The heart rate of a healthy toddler can vary tremendously. During times of illness or stress, a 17-month-old may experience a shocking elevation in heart rate. Many otherwise-healthy toddlers simply have above-average or below-average pulse rates. In general, temporary increases in heart rate are harmless. However, when an abnormally high (or low) heart rate is sustained over a long period of time, it may indicate a medical condition or a functional abnormality in the child's body. Concerned parents should contact a paediatrician with any concerns relating to a child's pulse rate or heart rhythm.
Differences from Adults
Many parents grow concerned about toddlers' heart rates because they tend to be much faster than adults'. Parents should never assume that a normal adult heart rate is also the target range for a young child. A heart rate of 180 beats per minute, which would be alarming in an adult, is normal for a three-week-old baby. Likewise, a 17-month-old may have an apparently rapid heart rate that is actually within normal parameters. Slow heart rates (under 50bpm) may be normal for some adults, but dangerously low for a young child.
Average Pulse Rate
The National Institutes of Health offer guidelines for doctors evaluating the vital signs of children. The average pulse rate for a child between one and two years of age is 110-115 beats per minute, but there can be significant variances. A 17-month-old''s normal heart rate can range from 80 to 150 beats per minute. Every child's body is different, and some toddlers may consistently have heart rates on the high or low end of the spectrum. Except in special circumstances, variations in a toddler's heart rate are harmless; a slightly fast or slow pulse is rarely symptomatic of a serious illness.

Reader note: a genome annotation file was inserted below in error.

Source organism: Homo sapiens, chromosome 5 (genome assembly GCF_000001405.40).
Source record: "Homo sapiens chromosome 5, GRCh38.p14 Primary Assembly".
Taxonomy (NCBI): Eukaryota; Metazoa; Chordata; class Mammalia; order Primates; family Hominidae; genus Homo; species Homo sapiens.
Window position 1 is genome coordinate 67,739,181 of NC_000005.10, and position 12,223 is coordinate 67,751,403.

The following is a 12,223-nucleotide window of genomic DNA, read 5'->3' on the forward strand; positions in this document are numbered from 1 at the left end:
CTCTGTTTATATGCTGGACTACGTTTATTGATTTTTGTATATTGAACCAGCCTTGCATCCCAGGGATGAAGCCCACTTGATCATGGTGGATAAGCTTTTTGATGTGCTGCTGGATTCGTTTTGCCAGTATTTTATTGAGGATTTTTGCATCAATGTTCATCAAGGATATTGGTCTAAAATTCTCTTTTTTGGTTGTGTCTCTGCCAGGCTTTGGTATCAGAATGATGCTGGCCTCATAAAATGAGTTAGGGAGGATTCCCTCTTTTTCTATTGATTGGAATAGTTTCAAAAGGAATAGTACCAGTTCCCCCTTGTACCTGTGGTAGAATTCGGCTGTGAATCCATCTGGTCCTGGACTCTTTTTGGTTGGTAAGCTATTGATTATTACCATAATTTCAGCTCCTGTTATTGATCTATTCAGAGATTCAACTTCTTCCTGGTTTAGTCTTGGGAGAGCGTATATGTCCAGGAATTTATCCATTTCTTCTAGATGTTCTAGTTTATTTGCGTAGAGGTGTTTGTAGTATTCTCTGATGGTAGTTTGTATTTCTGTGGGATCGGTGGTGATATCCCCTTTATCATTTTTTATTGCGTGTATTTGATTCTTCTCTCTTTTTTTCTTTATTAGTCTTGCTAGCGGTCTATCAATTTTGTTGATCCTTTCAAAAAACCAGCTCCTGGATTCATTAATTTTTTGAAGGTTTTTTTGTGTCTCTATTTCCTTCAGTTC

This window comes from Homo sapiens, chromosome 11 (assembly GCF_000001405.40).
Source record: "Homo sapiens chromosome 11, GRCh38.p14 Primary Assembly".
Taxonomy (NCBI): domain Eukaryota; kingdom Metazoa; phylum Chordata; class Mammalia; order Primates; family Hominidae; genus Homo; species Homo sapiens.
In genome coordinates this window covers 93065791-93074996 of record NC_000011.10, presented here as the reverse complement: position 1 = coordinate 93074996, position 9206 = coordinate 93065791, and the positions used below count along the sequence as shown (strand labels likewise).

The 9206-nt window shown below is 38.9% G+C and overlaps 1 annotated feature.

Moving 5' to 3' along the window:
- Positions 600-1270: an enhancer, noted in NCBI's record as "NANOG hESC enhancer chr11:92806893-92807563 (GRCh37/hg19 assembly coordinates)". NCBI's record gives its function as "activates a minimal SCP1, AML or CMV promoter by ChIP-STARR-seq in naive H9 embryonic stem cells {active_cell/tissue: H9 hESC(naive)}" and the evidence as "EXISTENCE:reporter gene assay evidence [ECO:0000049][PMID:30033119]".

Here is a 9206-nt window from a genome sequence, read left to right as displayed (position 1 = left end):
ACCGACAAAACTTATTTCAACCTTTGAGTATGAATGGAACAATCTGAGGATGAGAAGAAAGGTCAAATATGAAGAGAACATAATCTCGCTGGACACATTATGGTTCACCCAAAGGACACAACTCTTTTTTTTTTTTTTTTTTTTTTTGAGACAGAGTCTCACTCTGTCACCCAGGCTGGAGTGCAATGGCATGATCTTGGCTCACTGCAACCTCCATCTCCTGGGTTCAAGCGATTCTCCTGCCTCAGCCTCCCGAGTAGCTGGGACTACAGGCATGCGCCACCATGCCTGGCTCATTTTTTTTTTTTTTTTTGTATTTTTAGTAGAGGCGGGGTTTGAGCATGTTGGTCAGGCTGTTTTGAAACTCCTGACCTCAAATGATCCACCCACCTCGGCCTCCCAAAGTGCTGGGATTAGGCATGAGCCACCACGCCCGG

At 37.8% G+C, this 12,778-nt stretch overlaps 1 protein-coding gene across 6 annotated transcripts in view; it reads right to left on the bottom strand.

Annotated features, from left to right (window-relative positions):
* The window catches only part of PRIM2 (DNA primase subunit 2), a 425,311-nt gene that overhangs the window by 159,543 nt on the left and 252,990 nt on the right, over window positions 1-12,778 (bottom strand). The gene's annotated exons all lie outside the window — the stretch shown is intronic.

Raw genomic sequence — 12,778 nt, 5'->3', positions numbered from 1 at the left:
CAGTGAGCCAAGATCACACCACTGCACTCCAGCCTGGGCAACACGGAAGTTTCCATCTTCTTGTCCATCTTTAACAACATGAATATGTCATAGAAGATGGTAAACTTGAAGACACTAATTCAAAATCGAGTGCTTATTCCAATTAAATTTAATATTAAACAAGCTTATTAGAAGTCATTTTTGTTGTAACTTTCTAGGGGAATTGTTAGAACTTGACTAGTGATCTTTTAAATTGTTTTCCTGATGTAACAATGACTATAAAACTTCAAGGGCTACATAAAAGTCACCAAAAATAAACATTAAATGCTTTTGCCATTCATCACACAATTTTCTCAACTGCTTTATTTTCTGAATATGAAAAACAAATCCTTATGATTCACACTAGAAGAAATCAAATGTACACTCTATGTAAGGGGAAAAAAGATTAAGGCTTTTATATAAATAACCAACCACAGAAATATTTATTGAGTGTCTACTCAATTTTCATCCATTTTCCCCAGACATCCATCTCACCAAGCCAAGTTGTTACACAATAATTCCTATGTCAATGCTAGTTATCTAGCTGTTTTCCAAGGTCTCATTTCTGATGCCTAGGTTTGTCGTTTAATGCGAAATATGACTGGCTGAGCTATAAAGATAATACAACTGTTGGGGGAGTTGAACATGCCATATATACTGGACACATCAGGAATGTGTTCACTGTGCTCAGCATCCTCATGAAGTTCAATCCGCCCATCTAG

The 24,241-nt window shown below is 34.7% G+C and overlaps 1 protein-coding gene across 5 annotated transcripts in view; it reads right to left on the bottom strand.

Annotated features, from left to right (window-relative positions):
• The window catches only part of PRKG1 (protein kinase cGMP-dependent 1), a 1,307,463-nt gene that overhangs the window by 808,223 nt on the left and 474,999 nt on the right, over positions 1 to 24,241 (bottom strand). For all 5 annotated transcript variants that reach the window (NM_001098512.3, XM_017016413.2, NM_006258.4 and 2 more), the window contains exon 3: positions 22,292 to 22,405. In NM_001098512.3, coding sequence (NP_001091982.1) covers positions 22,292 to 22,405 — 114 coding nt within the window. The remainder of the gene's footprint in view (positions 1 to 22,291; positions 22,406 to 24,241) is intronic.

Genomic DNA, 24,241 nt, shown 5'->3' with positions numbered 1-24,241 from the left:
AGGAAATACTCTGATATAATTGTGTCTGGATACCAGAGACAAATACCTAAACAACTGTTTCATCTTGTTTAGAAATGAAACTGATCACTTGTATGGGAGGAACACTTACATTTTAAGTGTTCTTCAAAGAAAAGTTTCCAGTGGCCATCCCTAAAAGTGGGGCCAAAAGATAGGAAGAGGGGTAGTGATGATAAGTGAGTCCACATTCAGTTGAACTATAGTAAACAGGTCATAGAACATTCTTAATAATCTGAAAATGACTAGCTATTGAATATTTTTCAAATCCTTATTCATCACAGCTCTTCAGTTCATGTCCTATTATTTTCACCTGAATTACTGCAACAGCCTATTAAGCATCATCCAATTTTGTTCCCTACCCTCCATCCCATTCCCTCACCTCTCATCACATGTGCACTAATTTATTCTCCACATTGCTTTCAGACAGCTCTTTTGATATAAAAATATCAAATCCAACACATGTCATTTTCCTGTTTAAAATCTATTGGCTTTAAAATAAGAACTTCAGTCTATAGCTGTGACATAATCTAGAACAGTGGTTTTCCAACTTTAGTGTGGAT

Many factors can temporarily elevate a 17-month-old's heart rate. Active, curious children may experience an increased heart rate during and after playtime, with a slowdown during times of rest and sleep. Stimulants, including caffeine and theobromine (found in chocolate,) can cause a temporary elevation of heart rate. Children can also experience a quicker pulse when they are anxious or upset; a 17-month-old having a tantrum will almost invariably experience a sharp increase in heart rate. Anxiety may contribute to "white coat tachycardia", which causes many patients -- both children and adults -- to have quicker heart rates during a medical exam.
In toddlers, tachycardia (an abnormally fast heart rate) can be difficult to identify, since so many toddlers have a naturally rapid pulse. In general, a doctor may suspect clinical tachycardia in a 17-month-old whose pulse rate is consistently above 170-180 bpm. Even in these cases, a diagnosis of tachycardia is not necessarily grim: many toddlers with tachycardia are perfectly healthy and experience no significant health problems. After diagnosing tachycardia, a paediatrician may investigate possible underlying causes, including thyroid disease, heart abnormalities, and disorders of the central nervous system.
Bradycardia (slow pulse) is much less common in toddlers. An average 17-month-old will have a heart rate of 80 beats per minute or more, but anything above 70 is still generally recognised as acceptable. A toddler whose heart rate is consistently below 50 may be diagnosed with bradycardia. Like tachycardia, bradycardia can be caused by a variety of conditions, including abnormalities of the circulatory, endocrine and central nervous system.
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